During this process, your doctor will also shape and prepare your upper and lower bones to fit the new revision implant components. Lastly, they’ll install and bond the new knee implant, repair any tissue damage, then test the movement of the new knee.
Once surgery is completed, you’ll be taken to a recovery room until you wake up and the effects of the general anesthesia wear off. You will then be transferred to a normal hospital room for further recovery.
For the first few days after your surgery, you’ll likely remain in the hospital for pain management and monitoring for infection, proper drainage or any other complications.
This recovery period will be similar to your first knee replacement surgery, although the process will usually take a bit longer.
After you’re discharged, you will continue to receive treatment at home from a nurse or designated family member for several weeks while you recover. Over the next several months, your treatment will focus on pain management, preventing infections and blood clots, and rehabilitation.
Although some pain is a normal part of the recovery process, your doctor will try to limit this through pain management. This practice uses a combination of oral and injectable drugs like local anesthesia, anti-inflammatories and painkillers. Due to the addictive nature of some drugs, your doctor will limit use to only as much as you need.
Your nurse, or sometimes a family member, will have the important role of wound care and monitoring for infection. This includes regularly changing your bandages and making sure you take antibiotics after your surgery. While your incision heals, it’s important to not submerge it in water.
As you begin the natural healing process, there’s a greater risk for blood clots in other parts of the body like the upper leg and lungs. To combat this, your doctor may prescribe anticoagulant medication or compression fittings.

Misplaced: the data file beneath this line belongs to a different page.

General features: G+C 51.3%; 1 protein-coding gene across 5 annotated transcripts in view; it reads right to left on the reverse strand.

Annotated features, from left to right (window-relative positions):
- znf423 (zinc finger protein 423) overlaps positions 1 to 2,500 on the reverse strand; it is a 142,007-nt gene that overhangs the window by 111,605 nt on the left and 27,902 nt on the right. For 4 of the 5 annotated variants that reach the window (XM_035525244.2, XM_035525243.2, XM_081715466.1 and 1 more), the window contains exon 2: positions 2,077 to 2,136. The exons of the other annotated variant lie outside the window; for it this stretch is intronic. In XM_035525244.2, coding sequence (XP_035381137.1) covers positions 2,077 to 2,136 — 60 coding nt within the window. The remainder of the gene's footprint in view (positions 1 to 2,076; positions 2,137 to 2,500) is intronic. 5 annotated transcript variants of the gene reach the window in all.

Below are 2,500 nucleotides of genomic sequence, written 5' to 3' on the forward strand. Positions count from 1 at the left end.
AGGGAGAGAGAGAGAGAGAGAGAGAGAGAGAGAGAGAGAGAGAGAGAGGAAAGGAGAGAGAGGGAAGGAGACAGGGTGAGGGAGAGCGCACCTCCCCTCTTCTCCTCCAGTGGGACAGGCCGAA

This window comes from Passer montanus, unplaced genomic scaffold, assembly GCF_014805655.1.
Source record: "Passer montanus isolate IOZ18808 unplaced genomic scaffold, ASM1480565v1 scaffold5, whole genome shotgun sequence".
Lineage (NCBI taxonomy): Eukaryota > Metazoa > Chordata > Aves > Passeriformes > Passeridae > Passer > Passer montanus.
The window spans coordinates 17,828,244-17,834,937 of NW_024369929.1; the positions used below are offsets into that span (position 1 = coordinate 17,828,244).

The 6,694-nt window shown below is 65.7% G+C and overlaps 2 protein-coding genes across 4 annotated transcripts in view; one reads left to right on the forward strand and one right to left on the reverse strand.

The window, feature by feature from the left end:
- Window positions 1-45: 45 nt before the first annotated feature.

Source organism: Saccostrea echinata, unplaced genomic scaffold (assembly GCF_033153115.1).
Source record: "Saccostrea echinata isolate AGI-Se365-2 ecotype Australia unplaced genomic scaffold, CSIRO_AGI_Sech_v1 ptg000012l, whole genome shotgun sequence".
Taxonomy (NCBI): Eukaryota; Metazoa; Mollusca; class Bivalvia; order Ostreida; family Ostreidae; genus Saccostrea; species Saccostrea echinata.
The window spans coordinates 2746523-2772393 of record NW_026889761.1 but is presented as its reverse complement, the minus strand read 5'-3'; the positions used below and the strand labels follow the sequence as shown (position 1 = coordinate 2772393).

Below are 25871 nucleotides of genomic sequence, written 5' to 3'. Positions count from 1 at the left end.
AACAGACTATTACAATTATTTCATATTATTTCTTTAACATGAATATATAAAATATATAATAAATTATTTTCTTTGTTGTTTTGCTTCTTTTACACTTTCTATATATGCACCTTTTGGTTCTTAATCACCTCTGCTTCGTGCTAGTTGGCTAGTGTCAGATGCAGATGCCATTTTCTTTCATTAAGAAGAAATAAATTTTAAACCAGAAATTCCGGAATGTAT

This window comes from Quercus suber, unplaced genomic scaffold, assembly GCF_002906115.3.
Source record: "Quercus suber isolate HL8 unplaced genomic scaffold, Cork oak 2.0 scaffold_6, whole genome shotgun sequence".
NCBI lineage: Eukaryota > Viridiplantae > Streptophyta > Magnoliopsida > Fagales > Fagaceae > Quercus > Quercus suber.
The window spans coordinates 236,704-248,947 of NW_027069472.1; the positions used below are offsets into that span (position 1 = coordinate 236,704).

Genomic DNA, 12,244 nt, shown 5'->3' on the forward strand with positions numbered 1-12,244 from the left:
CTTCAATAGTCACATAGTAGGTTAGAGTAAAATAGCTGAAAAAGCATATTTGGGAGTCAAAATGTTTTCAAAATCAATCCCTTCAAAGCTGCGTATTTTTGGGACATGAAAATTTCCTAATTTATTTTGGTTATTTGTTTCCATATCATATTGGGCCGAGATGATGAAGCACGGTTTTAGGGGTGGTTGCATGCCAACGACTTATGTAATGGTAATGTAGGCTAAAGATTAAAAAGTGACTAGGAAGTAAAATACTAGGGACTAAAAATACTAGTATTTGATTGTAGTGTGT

You’ll also start a physical therapy program soon after your surgery, which is almost as important as the surgery itself in helping you regain maximum mobility. Physical therapy helps strengthen your knee and leg, practice moving them regularly, and prepare you for walking and other normal daily activities.
Some of your physical therapy will take place at a rehabilitation clinic, while other activities will be prescribed for you to do at home. This will continue until you’ve reached a specific goal of knee flex motion, usually around 90 degrees. Even after your in-office therapy has ended, it’s important to continue home exercises to regain strength and mobility.
Finally, your recovery will depend on the use of assistance devices like crutches, walkers or a cane for the first few weeks, as well as the help of friends or family to perform activities like cooking, cleaning and personal hygiene.
During this time, it is important to keep your scheduled follow-up appointments, and adhere to your doctor’s recommendations for medications, wound care and rehabilitation.
In the end, you should look forward to many years of painless mobility and a much improved quality of life compared to your old knee implant.